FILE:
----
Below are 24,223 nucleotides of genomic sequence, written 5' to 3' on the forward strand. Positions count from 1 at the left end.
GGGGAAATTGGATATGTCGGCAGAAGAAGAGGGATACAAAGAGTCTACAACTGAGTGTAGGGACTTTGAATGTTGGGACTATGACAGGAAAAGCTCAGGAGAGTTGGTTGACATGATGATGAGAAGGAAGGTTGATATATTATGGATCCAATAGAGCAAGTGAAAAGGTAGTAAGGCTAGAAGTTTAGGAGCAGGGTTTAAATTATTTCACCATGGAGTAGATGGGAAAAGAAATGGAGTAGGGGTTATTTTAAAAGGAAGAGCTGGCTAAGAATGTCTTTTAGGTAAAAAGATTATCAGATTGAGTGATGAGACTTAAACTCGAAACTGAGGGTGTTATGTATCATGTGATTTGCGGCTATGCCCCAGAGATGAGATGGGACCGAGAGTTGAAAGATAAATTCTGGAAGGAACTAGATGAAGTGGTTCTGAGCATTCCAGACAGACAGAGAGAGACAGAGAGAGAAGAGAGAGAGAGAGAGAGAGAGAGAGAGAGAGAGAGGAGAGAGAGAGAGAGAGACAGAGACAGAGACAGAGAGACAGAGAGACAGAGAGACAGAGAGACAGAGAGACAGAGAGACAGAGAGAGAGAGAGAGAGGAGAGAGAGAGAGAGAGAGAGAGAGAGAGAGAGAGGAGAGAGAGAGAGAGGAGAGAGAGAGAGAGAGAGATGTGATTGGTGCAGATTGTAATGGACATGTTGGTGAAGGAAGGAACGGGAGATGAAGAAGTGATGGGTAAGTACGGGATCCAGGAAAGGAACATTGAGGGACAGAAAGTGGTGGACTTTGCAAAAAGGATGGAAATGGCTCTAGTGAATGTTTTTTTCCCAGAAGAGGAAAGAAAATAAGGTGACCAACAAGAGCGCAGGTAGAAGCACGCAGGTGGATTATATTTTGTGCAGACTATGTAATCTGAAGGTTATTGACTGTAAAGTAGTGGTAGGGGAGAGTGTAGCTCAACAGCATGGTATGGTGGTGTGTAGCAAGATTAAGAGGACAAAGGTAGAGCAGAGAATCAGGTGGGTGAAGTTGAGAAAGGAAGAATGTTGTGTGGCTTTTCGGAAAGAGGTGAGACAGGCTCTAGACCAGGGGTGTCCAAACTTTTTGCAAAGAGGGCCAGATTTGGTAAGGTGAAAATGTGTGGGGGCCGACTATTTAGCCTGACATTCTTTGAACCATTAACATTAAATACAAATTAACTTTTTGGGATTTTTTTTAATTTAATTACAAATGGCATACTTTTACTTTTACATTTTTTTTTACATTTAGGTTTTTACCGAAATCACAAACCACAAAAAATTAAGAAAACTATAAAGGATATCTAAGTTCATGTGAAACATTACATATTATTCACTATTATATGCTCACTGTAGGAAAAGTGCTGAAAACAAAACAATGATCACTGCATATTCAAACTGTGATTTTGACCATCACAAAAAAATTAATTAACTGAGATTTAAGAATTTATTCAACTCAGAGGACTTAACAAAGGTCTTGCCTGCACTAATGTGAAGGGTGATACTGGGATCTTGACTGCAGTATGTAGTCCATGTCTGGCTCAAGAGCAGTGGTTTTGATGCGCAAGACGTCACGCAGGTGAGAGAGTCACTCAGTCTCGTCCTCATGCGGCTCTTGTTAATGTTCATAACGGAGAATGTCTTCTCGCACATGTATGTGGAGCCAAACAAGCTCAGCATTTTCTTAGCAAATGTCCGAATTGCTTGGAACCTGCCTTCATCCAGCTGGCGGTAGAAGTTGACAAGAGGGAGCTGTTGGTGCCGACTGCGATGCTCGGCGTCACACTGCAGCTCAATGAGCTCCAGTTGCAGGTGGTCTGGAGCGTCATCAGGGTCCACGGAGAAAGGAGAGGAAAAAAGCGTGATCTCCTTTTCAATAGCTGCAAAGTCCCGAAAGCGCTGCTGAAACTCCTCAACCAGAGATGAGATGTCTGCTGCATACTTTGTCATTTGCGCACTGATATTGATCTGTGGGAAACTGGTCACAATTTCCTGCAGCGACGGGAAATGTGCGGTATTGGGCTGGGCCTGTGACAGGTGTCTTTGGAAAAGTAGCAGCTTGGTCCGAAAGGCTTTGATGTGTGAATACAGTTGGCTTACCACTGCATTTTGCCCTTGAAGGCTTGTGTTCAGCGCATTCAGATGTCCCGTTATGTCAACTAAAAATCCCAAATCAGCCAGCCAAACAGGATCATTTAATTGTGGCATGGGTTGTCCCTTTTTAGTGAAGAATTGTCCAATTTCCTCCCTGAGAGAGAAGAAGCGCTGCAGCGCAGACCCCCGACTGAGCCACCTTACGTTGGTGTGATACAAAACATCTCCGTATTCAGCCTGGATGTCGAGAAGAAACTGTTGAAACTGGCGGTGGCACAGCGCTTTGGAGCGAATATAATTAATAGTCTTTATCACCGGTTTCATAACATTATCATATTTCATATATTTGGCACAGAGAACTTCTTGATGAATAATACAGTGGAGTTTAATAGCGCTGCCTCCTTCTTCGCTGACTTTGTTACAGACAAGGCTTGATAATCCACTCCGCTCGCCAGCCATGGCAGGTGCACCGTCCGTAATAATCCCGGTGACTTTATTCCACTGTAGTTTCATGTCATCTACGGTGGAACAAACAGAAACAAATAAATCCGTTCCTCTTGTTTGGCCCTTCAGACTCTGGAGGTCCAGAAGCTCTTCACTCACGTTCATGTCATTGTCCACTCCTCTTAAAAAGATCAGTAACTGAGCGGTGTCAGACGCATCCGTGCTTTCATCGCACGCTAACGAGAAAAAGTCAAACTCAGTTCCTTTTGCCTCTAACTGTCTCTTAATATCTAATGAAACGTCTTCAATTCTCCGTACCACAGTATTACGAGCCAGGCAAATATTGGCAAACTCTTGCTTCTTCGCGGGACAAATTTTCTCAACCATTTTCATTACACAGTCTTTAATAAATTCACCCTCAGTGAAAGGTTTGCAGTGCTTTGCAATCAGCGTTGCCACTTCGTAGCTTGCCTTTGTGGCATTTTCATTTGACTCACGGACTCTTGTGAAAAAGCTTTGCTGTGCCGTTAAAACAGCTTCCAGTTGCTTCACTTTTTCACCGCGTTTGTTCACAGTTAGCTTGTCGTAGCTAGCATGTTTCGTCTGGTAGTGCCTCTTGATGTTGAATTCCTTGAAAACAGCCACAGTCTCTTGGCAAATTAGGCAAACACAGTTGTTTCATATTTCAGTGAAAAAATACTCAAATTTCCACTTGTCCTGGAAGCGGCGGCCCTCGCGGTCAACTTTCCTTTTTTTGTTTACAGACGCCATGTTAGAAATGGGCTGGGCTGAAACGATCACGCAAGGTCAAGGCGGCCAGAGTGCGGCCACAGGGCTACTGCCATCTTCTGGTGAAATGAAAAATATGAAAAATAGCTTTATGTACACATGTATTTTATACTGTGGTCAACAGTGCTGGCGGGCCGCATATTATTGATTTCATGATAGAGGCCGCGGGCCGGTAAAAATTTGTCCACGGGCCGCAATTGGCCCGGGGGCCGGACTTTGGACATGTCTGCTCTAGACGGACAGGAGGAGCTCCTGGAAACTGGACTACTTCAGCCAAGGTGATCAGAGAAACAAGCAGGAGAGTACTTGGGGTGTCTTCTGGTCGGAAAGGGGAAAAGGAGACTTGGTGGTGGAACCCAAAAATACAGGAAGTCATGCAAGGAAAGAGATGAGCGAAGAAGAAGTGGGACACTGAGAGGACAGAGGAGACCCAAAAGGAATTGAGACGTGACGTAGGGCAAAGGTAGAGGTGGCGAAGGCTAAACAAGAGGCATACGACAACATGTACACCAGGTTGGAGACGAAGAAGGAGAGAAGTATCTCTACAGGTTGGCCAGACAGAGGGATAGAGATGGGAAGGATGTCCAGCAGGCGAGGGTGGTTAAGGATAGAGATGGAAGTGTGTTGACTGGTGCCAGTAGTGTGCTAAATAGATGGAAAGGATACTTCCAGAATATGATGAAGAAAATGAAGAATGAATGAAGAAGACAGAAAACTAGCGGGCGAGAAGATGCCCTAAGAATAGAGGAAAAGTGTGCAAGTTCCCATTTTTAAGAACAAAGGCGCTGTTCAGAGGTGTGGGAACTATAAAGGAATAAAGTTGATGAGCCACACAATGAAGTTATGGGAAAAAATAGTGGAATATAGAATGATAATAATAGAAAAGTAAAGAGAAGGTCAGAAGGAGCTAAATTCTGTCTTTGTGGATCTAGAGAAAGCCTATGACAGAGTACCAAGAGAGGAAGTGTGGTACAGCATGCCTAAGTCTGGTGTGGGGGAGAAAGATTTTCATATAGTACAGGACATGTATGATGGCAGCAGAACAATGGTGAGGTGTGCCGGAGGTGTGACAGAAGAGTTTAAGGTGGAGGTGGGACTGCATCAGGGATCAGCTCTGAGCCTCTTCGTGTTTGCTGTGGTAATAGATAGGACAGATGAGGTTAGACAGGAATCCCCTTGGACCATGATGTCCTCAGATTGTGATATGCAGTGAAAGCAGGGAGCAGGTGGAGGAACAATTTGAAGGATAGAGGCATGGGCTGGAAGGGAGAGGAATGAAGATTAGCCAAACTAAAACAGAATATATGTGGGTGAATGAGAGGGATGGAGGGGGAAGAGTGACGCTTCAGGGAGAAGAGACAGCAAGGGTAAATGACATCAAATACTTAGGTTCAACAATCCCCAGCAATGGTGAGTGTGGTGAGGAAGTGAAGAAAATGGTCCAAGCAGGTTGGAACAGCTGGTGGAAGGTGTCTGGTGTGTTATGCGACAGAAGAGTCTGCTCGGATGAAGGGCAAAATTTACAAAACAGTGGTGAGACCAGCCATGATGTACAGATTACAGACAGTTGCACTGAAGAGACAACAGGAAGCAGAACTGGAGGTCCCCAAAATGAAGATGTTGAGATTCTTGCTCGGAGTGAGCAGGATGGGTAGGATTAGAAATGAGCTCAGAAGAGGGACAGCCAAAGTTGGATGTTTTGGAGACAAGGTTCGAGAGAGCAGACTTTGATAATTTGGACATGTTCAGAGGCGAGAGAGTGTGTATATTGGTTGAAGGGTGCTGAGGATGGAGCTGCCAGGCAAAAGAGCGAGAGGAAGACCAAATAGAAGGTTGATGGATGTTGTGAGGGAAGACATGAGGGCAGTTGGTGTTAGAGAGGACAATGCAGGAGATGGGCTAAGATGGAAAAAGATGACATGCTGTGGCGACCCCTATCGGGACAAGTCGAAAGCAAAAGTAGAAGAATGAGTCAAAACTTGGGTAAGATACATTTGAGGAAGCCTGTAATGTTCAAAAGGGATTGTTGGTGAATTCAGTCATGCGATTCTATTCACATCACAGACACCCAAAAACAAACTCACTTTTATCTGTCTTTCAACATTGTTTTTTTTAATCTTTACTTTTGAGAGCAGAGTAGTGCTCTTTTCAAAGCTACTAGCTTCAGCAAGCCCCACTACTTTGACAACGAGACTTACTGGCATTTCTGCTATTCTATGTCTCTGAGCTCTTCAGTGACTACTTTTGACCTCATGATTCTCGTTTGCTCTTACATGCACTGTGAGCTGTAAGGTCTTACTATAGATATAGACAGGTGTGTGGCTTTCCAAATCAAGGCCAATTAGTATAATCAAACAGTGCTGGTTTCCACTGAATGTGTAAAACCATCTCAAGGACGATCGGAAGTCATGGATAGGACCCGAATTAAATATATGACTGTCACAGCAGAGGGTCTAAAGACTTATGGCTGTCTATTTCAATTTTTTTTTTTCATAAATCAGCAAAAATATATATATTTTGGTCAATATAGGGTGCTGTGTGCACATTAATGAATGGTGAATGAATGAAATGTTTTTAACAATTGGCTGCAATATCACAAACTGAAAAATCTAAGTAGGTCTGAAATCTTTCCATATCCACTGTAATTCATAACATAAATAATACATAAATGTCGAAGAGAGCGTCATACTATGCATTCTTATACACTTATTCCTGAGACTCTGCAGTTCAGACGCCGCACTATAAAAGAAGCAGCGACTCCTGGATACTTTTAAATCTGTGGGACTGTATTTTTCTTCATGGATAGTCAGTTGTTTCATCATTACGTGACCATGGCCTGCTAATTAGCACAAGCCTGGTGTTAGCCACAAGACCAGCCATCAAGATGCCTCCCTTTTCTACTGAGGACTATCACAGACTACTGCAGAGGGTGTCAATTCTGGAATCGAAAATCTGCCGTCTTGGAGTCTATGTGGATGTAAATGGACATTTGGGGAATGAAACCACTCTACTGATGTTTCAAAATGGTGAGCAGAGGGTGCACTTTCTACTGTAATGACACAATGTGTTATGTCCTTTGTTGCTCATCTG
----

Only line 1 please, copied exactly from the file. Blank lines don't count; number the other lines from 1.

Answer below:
Below are 24,223 nucleotides of genomic sequence, written 5' to 3' on the forward strand. Positions count from 1 at the left end.